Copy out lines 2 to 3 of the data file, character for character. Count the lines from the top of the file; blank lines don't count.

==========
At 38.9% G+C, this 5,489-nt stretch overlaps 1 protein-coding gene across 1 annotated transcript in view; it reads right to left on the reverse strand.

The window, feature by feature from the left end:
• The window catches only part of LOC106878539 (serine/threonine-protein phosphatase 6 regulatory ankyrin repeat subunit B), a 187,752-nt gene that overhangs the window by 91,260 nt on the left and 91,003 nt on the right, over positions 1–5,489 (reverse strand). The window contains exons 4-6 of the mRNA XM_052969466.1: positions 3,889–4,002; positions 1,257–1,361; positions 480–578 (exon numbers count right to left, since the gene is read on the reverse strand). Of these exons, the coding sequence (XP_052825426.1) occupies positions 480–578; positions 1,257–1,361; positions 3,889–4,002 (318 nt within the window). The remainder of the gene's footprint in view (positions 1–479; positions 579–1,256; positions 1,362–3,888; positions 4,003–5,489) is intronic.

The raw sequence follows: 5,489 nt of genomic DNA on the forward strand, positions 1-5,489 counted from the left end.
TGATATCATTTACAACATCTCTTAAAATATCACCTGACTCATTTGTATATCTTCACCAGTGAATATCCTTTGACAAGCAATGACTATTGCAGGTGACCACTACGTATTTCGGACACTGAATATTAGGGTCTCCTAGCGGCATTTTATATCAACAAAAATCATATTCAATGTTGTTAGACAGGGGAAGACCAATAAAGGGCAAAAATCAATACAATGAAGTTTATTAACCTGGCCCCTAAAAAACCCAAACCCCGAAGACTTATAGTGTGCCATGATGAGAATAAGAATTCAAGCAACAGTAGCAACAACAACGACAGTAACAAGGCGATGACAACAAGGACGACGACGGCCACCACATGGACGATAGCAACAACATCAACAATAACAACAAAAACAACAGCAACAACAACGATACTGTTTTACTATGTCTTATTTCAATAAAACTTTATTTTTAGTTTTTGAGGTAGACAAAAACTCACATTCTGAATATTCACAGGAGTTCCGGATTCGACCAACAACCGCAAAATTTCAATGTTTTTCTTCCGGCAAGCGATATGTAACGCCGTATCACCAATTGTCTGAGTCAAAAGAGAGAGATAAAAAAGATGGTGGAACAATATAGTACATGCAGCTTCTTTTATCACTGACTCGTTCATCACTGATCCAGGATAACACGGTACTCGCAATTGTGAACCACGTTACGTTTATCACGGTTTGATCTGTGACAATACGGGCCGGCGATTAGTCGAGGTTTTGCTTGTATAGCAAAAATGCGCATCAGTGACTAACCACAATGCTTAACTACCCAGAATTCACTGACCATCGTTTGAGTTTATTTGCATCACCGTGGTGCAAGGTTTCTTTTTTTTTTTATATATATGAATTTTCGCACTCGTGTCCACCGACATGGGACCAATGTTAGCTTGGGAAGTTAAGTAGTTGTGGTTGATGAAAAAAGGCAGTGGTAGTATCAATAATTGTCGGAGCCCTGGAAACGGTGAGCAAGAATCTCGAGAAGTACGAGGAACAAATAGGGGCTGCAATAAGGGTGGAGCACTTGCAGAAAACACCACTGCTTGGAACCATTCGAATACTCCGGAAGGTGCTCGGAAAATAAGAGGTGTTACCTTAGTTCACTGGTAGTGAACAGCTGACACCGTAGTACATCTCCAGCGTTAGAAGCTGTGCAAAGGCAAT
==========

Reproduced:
The window, feature by feature from the left end:
• The window catches only part of LOC106878539 (serine/threonine-protein phosphatase 6 regulatory ankyrin repeat subunit B), a 187,752-nt gene that overhangs the window by 91,260 nt on the left and 91,003 nt on the right, over positions 1–5,489 (reverse strand). The window contains exons 4-6 of the mRNA XM_052969466.1: positions 3,889–4,002; positions 1,257–1,361; positions 480–578 (exon numbers count right to left, since the gene is read on the reverse strand). Of these exons, the coding sequence (XP_052825426.1) occupies positions 480–578; positions 1,257–1,361; positions 3,889–4,002 (318 nt within the window). The remainder of the gene's footprint in view (positions 1–479; positions 579–1,256; positions 1,362–3,888; positions 4,003–5,489) is intronic.